During one of Beth’s stories of the future, she’s confronted by her mother telling her not to go back to reality: “The world is an ugly place to be, honey.” Earlier on in reality her mother laments ever having to let boys near her daughters. The reality of men is never far from these women. Beth dissociates to escape the harsh realities of misogyny through her stories, though, sooner than later, she has to realise there is no life after it— just as we see in the multitudes of men killing men in the horror genre, life and fiction are mired in misogyny. When Beth finally accepts this, she’s able to move on from being a young girl stuck in that big house, like a doll locked in a cage.
Screen Shot 2018-06-25 at 10.23.58 PMStorytelling has always been a way of confronting fears and difficult truths. No coincidence Laugier chose to use the construct of Beth as a horror writer to drive surreal aspects of the plot. As a girl she loves writing stories. Then, as the killers attack, she dreams up a life built on stories to avoid trauma. In her mind, Beth becomes a bestselling horror author. She uses the trauma of her family’s past as fuel for her latest book. This is all a way to escape or survive. Such is the essence of storytelling: the stories we tell ourselves can be a way to keep us going, to make us keep fighting, or they can be a way for us to escape the world and ignore the fight.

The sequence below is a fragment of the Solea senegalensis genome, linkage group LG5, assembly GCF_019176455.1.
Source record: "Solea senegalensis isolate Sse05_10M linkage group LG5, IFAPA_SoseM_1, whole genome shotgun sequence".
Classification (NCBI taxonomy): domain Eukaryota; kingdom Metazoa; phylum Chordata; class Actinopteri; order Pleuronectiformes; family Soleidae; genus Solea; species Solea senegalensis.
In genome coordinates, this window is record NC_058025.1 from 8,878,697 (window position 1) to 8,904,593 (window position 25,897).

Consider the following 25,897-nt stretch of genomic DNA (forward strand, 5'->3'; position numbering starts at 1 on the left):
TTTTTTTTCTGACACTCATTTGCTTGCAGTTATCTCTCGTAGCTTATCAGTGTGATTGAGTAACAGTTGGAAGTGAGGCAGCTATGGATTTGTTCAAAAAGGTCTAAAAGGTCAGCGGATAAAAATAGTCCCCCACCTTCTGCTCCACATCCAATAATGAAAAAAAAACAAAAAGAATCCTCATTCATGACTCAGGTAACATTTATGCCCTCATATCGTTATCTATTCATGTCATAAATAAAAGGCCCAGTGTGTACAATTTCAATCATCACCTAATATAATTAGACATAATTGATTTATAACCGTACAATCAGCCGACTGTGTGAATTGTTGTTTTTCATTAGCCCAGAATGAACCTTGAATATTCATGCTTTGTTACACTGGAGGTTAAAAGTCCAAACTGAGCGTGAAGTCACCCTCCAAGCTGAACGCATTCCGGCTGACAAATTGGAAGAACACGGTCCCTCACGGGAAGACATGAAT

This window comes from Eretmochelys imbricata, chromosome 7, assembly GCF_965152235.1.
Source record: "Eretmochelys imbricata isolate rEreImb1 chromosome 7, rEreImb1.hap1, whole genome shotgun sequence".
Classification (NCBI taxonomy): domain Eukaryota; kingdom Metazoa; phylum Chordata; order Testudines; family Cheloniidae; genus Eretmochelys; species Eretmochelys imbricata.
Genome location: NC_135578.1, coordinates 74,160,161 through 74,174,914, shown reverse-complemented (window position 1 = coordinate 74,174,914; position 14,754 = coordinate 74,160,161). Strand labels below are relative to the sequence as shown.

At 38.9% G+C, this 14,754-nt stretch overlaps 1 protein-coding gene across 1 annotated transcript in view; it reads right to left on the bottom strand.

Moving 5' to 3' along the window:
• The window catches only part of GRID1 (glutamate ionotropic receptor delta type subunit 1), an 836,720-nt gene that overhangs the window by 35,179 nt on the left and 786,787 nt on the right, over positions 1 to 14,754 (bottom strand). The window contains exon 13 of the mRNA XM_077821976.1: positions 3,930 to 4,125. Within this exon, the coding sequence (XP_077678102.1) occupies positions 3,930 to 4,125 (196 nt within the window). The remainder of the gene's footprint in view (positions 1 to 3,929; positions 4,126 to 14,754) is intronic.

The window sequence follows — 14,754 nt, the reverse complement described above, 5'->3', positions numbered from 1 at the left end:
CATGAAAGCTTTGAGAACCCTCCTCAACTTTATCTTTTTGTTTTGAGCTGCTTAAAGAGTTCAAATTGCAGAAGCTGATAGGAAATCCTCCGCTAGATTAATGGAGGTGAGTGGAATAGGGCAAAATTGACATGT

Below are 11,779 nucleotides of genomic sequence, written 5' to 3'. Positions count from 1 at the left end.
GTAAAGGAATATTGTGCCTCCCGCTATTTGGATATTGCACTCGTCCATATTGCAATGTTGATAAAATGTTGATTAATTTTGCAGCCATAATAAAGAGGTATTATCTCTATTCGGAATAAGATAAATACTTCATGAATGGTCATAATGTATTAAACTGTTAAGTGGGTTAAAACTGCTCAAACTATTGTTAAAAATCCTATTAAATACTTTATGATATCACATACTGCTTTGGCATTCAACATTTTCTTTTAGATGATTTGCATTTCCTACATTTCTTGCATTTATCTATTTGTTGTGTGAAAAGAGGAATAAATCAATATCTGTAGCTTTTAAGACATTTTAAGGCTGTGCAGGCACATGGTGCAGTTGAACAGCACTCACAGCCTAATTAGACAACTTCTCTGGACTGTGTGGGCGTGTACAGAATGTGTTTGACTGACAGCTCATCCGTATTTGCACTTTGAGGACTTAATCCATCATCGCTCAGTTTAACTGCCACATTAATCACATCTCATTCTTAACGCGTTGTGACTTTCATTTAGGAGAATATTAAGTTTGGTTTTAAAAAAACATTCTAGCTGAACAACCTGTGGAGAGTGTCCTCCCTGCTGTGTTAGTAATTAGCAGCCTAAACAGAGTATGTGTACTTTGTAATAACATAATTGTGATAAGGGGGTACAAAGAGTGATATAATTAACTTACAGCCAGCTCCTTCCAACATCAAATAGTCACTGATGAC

Stories we tell ourselves sometimes mask those important, albeit difficult truths. One of which is, men are cruel and violent animals, specifically towards women. Beth uses stories to escape at first, refusing to see two psychopathic men have irreparably altered her life by murdering her mother + abusing her and her sister. Eventually she reconciles the hard truths and comes back to reality, using the stories she’s told herself to give her strength. Like another nail on the head, Laugier has Beth literally use her typewriter to do some bloody bashing— a perfectly symbolic weapon, figurative and literal, to subdue and control horror.